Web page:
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I’m being used for target practice… September 27, 2012

Posted by mareserinitatis in education, teaching.
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Have you ever had a student who felt like they were above doing the homework for a class?

I have the problem frequently because my class is required for all incoming freshman.  Somehow, there will be one or two that will fall through the cracks and end up taking it as an upperclassman.  Or maybe they come in as a transfer student and someone thinks it’s a good idea for them to take the class.  This is never a good situation as most of what I have to tell them, they may have already learned by trial and error.  However, in fairness to the other students, I have to make them jump through all the same hoops that they do.

Many times I get the question, “Do you really expect me to do this?”

Yes.  I do.

At which point they roll their eyes.  And tell me they want an A in the class.

The problem, which they don’t seem to realize, is that I have set out standards to which everyone needs to adhere to pass the class.  Everyone has to contract for a grade, so it is abundantly clear what’s expected from them at the very beginning.  If I let the standards slip for them, then I can get called on favoritism.  On the other hand, the assignments are relatively easy that I don’t understand why they don’t just do them and turn them in.  What’s wrong with having an easy class now and again?  Some of these students put more effort into getting out of the assignments than they would if they actually just sat down and did them.

To some extent, I can understand it.  There’s this notion that freshman need this class to succeed.  If they’ve survived for two years already, it’s not unrealistic to think they don’t need the class.  But someone puts them in there, and they claim they can’t get out.  This leaves me stuck with treating them like trained monkeys, and I can understand the resentment.  It does seem like it makes a little bit more sense to have transfers take it, but they don’t resent it any less.

I think the real problem is that they just don’t want to be there, and I’m the only person handy as a target for their frustration.

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Comments»

1. zenandjuniorhigh - September 27, 2012

Anyone who’s ever taught anything ever has been where you’ve been, and it’s absolutely no fun.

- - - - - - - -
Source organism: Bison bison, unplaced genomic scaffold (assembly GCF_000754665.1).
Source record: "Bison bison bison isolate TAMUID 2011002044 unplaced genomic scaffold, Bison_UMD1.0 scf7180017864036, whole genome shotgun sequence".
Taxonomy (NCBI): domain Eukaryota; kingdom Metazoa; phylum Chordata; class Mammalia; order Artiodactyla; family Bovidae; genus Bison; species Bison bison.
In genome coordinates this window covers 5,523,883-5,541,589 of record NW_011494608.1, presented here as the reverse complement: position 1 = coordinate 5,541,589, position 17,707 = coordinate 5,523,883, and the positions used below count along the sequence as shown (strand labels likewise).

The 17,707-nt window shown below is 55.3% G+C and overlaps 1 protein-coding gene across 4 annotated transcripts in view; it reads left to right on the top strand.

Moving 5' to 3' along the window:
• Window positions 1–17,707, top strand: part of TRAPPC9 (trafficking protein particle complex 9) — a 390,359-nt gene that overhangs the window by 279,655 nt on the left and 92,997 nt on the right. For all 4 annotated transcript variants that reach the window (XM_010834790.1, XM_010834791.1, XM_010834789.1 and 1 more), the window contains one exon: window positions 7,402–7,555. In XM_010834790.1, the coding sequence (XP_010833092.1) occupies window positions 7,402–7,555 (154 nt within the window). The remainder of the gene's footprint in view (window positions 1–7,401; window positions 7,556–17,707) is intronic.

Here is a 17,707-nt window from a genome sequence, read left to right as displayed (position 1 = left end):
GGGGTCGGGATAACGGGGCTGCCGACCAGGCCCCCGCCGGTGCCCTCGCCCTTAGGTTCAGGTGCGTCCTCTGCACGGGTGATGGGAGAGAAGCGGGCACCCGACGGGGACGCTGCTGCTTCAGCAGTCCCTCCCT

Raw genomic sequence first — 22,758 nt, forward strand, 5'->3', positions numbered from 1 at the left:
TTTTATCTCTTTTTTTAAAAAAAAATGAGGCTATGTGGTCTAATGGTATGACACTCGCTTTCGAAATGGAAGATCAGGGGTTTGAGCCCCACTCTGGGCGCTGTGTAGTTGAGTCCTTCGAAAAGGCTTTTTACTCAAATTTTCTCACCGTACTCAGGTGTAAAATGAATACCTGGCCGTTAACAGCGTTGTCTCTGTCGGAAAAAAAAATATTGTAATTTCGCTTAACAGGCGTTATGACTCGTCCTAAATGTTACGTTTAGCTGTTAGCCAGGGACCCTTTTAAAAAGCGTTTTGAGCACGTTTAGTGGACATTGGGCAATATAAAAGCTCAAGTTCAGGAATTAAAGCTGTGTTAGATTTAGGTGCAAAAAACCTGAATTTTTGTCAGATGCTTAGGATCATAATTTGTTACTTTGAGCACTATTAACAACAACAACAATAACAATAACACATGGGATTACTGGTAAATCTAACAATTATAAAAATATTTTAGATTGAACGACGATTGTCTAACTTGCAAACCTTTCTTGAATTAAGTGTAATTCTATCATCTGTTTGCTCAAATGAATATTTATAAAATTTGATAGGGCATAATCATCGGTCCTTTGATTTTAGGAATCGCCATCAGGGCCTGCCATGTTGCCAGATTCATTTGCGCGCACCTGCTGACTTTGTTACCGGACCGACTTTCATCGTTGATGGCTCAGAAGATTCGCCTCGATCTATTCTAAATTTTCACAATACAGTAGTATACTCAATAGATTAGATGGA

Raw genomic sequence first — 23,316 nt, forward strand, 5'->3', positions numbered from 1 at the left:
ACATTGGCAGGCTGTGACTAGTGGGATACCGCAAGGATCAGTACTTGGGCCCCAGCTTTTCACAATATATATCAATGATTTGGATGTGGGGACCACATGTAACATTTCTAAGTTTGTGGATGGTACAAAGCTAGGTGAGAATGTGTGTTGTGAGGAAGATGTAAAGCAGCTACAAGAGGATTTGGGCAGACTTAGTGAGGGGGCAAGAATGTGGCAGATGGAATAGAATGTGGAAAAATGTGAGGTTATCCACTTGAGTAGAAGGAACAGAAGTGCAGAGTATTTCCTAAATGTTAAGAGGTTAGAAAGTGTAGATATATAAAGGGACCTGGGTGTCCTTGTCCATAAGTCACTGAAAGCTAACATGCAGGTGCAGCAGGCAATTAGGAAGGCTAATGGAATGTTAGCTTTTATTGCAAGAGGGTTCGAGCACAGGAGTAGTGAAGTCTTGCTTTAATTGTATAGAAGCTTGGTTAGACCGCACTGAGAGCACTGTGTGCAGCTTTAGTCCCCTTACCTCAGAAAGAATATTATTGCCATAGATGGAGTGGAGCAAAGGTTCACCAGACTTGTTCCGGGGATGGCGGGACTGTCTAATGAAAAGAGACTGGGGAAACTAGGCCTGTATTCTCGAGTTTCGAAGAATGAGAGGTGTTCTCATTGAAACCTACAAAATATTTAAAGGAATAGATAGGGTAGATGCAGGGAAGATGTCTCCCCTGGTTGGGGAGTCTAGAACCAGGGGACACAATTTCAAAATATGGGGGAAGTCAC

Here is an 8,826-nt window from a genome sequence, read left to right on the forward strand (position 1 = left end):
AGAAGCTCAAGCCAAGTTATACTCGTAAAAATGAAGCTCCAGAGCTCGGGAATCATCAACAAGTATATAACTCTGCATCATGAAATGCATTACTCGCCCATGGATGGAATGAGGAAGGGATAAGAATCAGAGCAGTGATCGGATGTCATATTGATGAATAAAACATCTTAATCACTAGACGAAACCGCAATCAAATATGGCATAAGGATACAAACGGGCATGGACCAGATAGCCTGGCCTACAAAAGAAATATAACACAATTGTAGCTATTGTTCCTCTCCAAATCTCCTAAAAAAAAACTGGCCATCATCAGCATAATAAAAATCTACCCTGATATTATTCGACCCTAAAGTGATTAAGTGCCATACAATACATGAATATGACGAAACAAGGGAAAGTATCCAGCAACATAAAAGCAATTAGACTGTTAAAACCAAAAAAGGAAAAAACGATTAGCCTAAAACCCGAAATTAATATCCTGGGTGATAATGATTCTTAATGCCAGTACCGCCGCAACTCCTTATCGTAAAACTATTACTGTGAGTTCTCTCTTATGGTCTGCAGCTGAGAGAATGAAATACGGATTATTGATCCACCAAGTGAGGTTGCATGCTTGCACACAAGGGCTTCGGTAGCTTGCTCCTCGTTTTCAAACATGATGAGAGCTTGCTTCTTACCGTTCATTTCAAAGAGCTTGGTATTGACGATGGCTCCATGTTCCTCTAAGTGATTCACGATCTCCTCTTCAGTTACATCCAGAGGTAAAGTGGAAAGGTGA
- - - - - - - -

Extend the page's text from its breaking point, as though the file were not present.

You could always do what I call “bringing the hammer” and trot out some hefty consequences for chronic “no-homework” kids. I teach Junior High, and I’ve done that a few times in some really extreme circumstances where I could argue that the lack of work was really an act of passive-aggressive defiance.

I had to have some serious backup from Admin for that, and it was a REALLY extreme circumstance, so I don’t know if I recommend that. What it became, though, was something I could reference later for that, or another kid.

You could try coming up with some positive rewards of some kind for students who do the work of school (take things like deadlines and organization seriously). The only downside to that is that it’s an extrinsic reward over an intrinsic one. But it’s certain to get results.

I’ve sometimes found that students who aren’t doing some of the simple assignments don’t feel challenged. One thought might be to differentiate assignments with something more challenging.

Call home. You may find you get a sudden lift as soon as mom/dad/grandma/whoever finds out their kid isn’t pulling his/her weight. You may also learn things about their homelife that you never wanted to know, but maybe explain why your homework is the furthest thing from the kid’s mind. Not an excuse to not do it, but it may be an enlightening experience.

Above all, stick to your guns, though. You’re clearly good at what you do if you’re sticking with some pretty high standards for your kids. Even if you feel like you’re not getting as much out of them as you like, you’ll get more with high expectations than you will by lowering them.

Hang in there and stay positive. I’ve had “F” kids in Junior High come back and visit me as “A” kids in high school and tell me that they wish I was harder on them, and that they didn’t fully appreciate at the time what I was trying to teach them then. Sometimes it takes years for a student to appreciate that we have high standards because we believe they can meet them, and that it’s really a good thing to have a lot to do. After all, if we didn’t care, would we really bother with all the work that goes in to running that kind of classroom?

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2. Anandi Raman Creath (@anandi) - September 29, 2012

I don’t understand this. Why would they expect to get credit or a good grade if they don’t do the work, regardless of how easy the work may seem? Due to scheduling weirdness and a late change in major, I took a freshman Cell Bio class as a junior at Tech. Yes, it was easy, and yes, it was pass/fail only but I never assumed I didn’t have to do the homework or study for the exams. The mind boggles.

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